The EIS evolution: How will incoming changes affect investors?
The enterprise investment scheme, or the EIS, is a shape-shifter.
Unveiled by the government back in 1993, the scheme was designed to help small, promising companies access finance by offering generous tax breaks to investors (you can claim income tax relief of 30 per cent when you buy shares in EIS-eligible companies).
The EIS has gone through various phases over the years. One example is the changing stance on renewable energy projects.
For years, the government had actively used the scheme to attract investors to renewables, but in 2015, it decided to stop these projects from benefiting from EIS perks. This was partly because the tax breaks had driven down the cost of renewable energies, making it easier for the industry to survive without subsidies.
The government also moved the goalposts to prevent misuse of the EIS. Luke Lang, co-founder of Crowdcube, says that the scheme had been abused by fund managers and investors who were exploiting the tax benefits. In fact, there were reports back in 2017 that EISs was helping wealthy investors avoid paying tax.
The government’s Patient Capital Review sought to make sure that the EIS was doing what it set out to achieve, and recommended a number of rule changes – ultimately marking a very clear shift towards growth, and away from capital preservation strategies.
“The result of this is that EIS investment is now a clear driver in supporting the growth of the UK’s most promising companies and unlocking the power of our world-leading science and innovation,” says Daniel Rodwell, chief executive at GrowthInvest.
“As such, the EIS market has effectively come full circle: the focus of the scheme has returned to its original stance, and it seems a period of stability will follow, with no wholesale changes to the scheme itself.”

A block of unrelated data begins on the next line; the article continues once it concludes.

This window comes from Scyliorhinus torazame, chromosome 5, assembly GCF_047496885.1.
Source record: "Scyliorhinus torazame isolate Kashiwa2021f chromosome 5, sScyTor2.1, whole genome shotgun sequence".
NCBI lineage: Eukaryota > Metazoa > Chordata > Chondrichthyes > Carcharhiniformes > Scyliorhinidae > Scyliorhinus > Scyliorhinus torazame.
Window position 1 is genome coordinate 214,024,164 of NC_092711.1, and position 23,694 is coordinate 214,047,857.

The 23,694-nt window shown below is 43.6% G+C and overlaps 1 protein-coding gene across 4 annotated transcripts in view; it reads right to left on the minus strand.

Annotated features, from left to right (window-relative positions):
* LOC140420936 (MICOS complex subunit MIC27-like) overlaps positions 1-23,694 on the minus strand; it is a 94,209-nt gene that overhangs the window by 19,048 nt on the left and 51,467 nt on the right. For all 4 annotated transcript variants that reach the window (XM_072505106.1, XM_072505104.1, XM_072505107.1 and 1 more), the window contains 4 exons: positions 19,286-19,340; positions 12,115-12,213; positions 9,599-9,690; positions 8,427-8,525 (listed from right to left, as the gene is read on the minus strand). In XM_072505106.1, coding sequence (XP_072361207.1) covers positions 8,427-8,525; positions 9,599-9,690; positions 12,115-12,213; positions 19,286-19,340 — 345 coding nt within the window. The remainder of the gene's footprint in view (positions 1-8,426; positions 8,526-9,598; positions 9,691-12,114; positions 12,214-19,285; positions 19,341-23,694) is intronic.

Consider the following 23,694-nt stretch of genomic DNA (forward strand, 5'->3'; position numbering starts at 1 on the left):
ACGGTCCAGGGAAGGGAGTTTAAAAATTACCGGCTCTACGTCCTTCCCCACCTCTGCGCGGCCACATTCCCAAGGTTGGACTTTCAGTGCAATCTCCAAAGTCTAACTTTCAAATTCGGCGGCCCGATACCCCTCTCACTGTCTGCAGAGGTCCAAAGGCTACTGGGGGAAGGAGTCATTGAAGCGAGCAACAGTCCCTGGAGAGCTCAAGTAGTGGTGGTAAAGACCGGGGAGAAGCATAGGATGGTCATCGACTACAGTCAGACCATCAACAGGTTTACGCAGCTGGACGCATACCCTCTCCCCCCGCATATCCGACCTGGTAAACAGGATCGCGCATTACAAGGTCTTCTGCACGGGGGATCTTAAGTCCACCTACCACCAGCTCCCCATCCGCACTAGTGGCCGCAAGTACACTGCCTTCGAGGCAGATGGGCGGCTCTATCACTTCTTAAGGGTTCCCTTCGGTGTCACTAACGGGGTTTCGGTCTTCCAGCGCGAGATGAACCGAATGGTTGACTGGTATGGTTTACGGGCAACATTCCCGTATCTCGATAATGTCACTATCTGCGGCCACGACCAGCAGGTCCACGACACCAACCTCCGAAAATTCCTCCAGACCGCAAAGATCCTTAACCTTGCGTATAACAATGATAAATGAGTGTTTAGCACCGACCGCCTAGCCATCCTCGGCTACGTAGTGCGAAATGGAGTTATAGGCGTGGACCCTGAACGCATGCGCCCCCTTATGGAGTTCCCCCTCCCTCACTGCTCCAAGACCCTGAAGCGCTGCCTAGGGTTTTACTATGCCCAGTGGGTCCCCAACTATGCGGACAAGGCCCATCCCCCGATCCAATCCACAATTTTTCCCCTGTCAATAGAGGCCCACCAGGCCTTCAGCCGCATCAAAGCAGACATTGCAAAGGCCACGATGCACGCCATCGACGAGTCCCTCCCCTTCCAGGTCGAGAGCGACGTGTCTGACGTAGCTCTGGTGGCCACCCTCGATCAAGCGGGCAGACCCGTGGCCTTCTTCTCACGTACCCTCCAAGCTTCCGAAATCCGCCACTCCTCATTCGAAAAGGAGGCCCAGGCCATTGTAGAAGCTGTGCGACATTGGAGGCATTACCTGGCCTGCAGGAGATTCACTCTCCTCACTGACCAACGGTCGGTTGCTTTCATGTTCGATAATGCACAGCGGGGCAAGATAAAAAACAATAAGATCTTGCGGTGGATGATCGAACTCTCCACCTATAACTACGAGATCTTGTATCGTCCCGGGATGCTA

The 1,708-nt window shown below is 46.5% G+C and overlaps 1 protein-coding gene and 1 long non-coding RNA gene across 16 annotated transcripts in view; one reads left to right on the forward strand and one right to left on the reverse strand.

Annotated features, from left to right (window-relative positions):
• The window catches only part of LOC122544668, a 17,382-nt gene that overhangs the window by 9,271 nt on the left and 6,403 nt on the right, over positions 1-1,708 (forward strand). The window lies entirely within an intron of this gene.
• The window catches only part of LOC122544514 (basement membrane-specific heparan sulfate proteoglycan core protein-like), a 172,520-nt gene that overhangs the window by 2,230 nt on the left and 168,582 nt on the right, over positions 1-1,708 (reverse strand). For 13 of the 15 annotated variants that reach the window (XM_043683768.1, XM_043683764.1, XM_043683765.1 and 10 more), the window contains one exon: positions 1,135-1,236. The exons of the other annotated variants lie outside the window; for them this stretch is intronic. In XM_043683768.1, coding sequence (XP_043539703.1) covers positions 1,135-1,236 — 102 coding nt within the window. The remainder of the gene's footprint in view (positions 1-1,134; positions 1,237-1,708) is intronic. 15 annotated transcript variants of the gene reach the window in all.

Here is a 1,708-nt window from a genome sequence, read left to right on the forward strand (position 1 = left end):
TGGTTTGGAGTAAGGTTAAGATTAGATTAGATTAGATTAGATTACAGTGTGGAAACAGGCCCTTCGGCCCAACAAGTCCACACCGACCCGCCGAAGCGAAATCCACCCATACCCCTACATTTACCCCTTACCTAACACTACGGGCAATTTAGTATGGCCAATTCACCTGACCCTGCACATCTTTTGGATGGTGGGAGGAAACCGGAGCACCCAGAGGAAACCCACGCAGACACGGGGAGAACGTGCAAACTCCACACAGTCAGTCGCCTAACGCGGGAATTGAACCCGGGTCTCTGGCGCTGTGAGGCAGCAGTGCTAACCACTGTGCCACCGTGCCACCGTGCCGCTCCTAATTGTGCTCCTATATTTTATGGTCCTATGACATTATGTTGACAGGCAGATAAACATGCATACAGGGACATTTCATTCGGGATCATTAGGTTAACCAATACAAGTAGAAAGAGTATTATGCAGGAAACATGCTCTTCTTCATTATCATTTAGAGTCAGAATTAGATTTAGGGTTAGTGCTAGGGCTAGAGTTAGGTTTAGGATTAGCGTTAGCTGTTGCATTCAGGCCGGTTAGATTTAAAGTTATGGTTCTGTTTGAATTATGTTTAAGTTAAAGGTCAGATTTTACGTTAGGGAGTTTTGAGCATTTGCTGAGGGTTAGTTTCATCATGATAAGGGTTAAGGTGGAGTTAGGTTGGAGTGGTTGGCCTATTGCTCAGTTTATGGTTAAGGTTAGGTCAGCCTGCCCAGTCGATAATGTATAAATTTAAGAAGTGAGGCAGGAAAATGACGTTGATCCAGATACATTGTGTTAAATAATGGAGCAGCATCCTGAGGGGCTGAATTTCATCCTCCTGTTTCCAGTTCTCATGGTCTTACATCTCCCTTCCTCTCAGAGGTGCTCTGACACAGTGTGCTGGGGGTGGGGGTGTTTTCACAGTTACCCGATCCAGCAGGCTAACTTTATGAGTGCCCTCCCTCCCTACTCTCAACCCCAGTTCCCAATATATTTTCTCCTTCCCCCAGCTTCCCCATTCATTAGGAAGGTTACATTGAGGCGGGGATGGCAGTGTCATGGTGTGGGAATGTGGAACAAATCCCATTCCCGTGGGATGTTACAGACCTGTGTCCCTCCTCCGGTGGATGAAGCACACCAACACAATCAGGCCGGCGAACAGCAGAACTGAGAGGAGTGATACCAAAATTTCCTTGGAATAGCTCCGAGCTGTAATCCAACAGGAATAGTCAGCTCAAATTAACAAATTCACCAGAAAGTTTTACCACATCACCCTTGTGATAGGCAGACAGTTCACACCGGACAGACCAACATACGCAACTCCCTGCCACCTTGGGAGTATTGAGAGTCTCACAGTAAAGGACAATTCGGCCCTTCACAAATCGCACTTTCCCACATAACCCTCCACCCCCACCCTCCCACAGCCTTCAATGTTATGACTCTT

But that’s not the end of it, because more reform is in store for April 2020. One change includes making sure that at least 80 per cent of funds are invested in “knowledge-intensive” companies.
From April next year, fund managers will also have to submit annual statements to HMRC to show that they meet the conditions, and the Treasury will extend the window of time that fund managers have to allocate money to companies, increasing it to two years from one year.
Ultimately, these changes will ramp up the risk profile, as well as the potential investment returns. “Changes to the EIS rules mean that investment is being focused into younger businesses at a much earlier stage of their development, and investors’ capital is fully at risk,” says Guy Ranawake, investment director of the infrastructure team at Ingenious.
With that said, bear in mind that increased risk could lead to greater opportunity for life-changing returns.
Lang expects the changes to have a positive effect on the sector, provided investment goes into the right businesses. “By investing in knowledge-intensive companies, it provides further opportunity to support innovative companies.”
Given the increased risk, Rodwell says that investors need to accept the possibility that they could lose a significant portion of their investments (albeit the tax relief is designed to limit losses on bad outcomes).
Some providers like Ingenious are offering “unapproved” EIS fund options, which are not limited to investing a minimum of 80 per cent of funds in knowledge-intensive firms. These are likely to have a lower risk profile than approved EIS funds, but tax relief is only available from the date the fund manager invests in each company, rather than the date you subscribed your funds.
So how should investors prepare for these changes?
First, you should consider the level of risk you want to take by considering how much you can afford to lose. One way to manage risk is by investing across a number of different EIS funds.
It’s not only important for investors to learn about the fund managers and their track records, but GrowthInvest’s Rodwell recommends that they should seek to understand the investee companies that will sit within any given portfolio. “Investment within this asset class should only ever form a small portion of a client’s portfolio,” he adds.
As fund managers wrap their heads around next year’s changes, you have time to consider the impact that this reform will have on your portfolio.
One thing is certain: EIS investing will revert back to helping the brightest of British companies shine through.